In this blog post, which will be a quick read, I’m going to begin what I expect to be a long-running endeavour, to dig into new APIs available in .NET 5 and ASP.NET Core 5.0. This time, I’m going to look at a new helper for HTTP protocol versions.
What are HTTP Protocol Versions?
Through the years, the HTTP protocol standard has evolved. To distinguish those changes, versions have been used so that clients and servers can establish the version in use. The version is included as part of the HTTP request and response. Today, the most common protocols are HTTP/1.1 and HTTP/2 with a standard around HTTP/3 already being defined.
Introducing the HttpProtocol Helper Class
James Newton-King introduced an issue in the ASP.NET Core repository on GitHub suggesting the addition of a helper class for HTTP protocols, similar to the existing
HttpMethods helper. The objective was to remove the need to use magic strings when determining the protocol from, for example, the
HttpRequest. James then submitted a pull request to add the feature which is available in ASP.NET Core 5.0 preview 1.
This feature is likely to be of limited use for most people as it’s a reasonably rare requirement outside of framework developers. Still, I’ll cover it here for your curiosity!
When developing an ASP.NET Core 5.0 enabled project with the Web SDK, the package you require will be available in your application.
You’ll need to add a using directive to your file as follows.
The first thing that the class provides is a set of static (we’ll come back to that below) strings representing the current protocol versions. We can access and use these strings when we need to provide a protocol.
You may wonder, why are the strings defined as static and not const? The comments in the HttpProtocol source code explain the reason which I found enlightening.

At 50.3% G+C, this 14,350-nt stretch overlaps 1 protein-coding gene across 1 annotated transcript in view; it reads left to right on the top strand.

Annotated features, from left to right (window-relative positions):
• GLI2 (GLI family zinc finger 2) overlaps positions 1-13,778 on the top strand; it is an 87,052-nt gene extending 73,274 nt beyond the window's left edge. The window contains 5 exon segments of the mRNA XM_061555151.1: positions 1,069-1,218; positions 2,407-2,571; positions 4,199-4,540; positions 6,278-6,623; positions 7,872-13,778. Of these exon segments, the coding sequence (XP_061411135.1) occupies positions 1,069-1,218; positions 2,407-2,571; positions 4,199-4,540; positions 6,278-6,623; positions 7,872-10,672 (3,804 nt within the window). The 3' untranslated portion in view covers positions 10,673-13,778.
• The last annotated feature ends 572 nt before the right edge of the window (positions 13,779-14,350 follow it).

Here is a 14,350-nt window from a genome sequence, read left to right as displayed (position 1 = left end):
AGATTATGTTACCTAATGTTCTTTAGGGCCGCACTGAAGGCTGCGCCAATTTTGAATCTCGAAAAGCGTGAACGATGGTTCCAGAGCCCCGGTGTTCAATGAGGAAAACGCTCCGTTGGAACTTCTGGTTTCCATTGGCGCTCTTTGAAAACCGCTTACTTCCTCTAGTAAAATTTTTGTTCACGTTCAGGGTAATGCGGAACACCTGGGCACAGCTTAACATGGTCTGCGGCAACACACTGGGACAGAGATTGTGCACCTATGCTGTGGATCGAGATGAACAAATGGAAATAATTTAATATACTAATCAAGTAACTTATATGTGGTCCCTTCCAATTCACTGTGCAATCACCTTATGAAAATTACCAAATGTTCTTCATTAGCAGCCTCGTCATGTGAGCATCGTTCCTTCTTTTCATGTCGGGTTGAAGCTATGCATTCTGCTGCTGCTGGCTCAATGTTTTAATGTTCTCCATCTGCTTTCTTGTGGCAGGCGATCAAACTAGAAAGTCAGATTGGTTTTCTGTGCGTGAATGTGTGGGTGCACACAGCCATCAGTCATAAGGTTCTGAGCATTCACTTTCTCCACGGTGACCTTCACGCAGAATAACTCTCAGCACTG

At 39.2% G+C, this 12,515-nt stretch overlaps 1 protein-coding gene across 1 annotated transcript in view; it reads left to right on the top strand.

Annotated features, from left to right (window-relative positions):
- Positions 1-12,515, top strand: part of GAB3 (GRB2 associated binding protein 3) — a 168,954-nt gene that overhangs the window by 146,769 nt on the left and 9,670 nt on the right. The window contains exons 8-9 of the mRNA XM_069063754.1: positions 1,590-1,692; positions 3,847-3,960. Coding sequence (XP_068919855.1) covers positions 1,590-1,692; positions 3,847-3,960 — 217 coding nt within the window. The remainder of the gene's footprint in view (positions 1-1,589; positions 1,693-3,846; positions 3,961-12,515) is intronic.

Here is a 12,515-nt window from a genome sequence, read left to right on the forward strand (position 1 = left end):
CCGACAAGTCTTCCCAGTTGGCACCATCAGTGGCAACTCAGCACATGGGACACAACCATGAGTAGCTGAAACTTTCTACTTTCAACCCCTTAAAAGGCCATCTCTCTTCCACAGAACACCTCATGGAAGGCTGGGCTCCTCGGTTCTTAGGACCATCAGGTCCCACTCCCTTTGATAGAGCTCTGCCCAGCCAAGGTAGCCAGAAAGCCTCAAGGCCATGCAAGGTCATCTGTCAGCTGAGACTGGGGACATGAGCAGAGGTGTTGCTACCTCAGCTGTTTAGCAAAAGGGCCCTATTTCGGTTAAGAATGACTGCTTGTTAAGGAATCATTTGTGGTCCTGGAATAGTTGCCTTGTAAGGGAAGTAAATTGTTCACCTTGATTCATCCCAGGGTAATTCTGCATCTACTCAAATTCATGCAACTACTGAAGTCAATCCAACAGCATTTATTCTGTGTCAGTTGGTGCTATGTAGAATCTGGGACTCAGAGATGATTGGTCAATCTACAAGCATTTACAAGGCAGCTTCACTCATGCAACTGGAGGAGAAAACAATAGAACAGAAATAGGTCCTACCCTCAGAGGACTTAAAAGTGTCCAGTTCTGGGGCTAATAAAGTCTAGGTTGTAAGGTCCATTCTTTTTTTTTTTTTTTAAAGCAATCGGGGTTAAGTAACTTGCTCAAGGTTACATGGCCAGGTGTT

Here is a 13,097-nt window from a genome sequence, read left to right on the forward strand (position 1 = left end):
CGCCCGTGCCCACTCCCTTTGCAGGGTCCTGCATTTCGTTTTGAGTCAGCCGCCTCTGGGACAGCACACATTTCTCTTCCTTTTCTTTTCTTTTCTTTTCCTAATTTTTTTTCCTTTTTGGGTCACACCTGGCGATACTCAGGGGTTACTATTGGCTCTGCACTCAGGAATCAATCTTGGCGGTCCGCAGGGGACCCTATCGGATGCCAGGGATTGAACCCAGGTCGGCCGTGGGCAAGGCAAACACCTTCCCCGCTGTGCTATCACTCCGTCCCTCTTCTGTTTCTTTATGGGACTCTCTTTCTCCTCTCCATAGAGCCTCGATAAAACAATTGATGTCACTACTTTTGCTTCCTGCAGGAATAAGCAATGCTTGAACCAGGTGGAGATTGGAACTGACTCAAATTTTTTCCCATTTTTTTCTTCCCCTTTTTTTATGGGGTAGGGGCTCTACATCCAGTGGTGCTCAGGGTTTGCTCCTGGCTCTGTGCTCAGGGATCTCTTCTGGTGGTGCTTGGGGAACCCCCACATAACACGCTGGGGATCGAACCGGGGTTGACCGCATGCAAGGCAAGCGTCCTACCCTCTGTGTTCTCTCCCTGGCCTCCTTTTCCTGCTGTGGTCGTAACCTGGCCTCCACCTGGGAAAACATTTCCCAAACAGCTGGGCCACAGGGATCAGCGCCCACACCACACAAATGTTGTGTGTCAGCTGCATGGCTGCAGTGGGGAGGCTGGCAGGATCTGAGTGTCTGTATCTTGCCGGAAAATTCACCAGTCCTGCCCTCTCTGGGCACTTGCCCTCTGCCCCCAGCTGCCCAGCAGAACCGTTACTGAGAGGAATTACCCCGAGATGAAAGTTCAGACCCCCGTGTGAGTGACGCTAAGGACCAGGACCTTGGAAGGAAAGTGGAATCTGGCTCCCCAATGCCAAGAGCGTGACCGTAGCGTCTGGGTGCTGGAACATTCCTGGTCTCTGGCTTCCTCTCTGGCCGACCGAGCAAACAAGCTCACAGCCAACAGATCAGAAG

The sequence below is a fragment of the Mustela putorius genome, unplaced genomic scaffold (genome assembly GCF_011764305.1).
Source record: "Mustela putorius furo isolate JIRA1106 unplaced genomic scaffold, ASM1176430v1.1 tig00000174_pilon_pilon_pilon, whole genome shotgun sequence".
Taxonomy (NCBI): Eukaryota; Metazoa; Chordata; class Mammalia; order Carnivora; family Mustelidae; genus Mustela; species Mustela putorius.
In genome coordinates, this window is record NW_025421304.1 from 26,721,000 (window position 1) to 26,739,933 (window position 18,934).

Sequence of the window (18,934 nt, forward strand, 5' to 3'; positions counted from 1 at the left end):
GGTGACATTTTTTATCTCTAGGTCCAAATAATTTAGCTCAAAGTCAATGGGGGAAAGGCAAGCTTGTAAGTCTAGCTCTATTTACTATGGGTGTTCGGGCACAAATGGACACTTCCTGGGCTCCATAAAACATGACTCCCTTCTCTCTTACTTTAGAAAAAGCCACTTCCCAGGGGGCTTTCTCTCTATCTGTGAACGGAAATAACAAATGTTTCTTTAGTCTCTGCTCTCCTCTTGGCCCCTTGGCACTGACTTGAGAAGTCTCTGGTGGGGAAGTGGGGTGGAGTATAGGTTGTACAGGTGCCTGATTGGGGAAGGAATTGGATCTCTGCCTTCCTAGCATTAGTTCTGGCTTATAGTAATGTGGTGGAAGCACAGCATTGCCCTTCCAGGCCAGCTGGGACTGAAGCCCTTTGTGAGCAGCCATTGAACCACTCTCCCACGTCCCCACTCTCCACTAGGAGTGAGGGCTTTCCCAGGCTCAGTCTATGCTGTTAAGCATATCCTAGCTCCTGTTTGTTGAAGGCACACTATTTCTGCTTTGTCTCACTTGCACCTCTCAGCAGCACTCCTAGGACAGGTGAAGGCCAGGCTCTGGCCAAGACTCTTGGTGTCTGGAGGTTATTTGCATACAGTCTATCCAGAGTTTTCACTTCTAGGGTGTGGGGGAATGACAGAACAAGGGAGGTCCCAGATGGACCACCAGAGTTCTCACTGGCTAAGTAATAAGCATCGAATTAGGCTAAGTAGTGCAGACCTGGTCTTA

// We are intentionally using 'static readonly' here instead of 'const'.
// 'const' values would be embedded into each assembly that used them
// and each consuming assembly would have a different 'string' instance.
// Using .'static readonly' means that all consumers get these exact same
// 'string' instance, which means the 'ReferenceEquals' checks below work
// and allow us to optimize comparisons when these constants are used.
On this point, the class provides a few simple methods to perform protocol checking. For example, we could do the following, which will return false since the passed in the protocol is not HTTP/2.
We can also pass a string literal to compare such as this comparison which returns true.
You’ll note that the protocol check here is not case sensitive.
Exploring the code, we can see an example of the
The optimisation here makes use of the conditional logical OR operator
|| which computes the logical OR of its operands, but doesn’t evaluate the right-hand operand if the left-hand operand evaluates to true.
In the preceding example, when a reference to one of the static protocol strings is passed in, the
ReferenceEquals immediately returns true. Otherwise, the check falls back to comparing the strings directly using
The final method on the
HttpProtocol helper class allows retrieval of a protocol using just a
In this case, we construct a new instance of
Version representing 2.0 and pass that into
GetHttpProtocol. This returns a reference to the Http2 string. Passing a version that has a value which does not match a known HTTP protocol version causes an
ArgumentOutOfRangeException to be thrown.
In this short post, we learned about the new
HttpProcotol helper class available in ASP.NET Core 5.0 and saw a few examples of its API surface. I hope this is useful to a few people.